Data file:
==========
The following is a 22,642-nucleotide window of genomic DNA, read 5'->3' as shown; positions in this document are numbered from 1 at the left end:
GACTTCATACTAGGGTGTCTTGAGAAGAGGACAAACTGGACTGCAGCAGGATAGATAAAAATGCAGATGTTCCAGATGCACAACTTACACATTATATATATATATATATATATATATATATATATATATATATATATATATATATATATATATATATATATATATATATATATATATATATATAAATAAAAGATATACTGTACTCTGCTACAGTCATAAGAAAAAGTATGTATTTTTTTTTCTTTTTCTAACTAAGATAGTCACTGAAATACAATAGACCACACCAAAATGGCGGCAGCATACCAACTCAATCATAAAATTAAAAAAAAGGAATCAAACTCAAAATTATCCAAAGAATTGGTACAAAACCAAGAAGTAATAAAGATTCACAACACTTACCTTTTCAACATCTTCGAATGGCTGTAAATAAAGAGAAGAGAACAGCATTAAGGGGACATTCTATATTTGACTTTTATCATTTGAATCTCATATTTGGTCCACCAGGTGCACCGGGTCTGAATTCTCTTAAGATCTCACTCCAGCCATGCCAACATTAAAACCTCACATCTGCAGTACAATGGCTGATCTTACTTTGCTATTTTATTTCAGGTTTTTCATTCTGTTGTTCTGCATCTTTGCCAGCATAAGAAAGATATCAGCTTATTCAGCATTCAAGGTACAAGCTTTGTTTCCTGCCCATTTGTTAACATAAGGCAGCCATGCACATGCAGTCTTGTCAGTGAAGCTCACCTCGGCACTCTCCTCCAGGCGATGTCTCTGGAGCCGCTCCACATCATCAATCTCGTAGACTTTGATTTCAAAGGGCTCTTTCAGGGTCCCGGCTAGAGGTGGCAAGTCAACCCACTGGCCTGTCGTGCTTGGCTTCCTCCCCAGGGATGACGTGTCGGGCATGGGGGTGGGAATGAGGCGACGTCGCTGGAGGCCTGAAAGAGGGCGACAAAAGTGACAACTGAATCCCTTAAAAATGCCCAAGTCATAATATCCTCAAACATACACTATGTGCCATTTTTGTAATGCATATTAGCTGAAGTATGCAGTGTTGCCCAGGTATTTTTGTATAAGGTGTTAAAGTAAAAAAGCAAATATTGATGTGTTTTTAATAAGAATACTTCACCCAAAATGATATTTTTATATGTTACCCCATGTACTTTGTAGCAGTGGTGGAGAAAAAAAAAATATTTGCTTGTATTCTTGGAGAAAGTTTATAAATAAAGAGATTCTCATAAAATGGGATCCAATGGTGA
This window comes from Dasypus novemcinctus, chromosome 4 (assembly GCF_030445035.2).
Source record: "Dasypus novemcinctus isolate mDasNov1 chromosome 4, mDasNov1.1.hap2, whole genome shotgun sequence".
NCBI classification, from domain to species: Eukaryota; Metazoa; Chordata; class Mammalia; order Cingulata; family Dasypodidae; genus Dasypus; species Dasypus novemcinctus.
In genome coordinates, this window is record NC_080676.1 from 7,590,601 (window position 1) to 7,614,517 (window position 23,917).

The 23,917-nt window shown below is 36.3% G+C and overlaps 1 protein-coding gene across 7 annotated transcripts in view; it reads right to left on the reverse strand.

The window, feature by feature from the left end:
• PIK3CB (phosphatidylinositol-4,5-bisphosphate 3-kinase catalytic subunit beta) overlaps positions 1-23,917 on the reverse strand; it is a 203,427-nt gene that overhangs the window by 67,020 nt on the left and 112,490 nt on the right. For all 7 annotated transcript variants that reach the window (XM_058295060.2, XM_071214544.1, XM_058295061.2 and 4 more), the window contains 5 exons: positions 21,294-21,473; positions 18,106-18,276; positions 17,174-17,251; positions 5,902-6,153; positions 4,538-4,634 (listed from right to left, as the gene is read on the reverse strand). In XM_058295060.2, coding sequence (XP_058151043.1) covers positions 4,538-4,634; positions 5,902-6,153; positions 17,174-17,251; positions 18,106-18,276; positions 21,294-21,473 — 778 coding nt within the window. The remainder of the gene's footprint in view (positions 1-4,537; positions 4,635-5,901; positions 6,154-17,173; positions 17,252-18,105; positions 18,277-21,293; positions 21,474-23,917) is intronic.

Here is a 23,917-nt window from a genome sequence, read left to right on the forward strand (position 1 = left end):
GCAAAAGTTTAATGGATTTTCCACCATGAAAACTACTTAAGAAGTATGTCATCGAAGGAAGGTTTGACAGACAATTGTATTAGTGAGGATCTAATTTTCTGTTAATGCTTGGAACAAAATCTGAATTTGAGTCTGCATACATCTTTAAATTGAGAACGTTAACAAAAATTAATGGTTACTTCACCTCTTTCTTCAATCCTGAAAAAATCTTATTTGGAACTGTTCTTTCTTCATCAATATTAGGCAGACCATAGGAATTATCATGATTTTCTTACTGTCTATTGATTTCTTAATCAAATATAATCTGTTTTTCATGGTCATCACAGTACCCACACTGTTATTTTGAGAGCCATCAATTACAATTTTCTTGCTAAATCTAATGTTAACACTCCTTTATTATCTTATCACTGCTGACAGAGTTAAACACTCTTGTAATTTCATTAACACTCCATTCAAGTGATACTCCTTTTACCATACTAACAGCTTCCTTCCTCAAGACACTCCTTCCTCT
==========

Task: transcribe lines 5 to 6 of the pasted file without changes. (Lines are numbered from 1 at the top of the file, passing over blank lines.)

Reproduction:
NCBI classification, from domain to species: Eukaryota; Metazoa; Chordata; class Mammalia; order Cingulata; family Dasypodidae; genus Dasypus; species Dasypus novemcinctus.
In genome coordinates, this window is record NC_080676.1 from 7,590,601 (window position 1) to 7,614,517 (window position 23,917).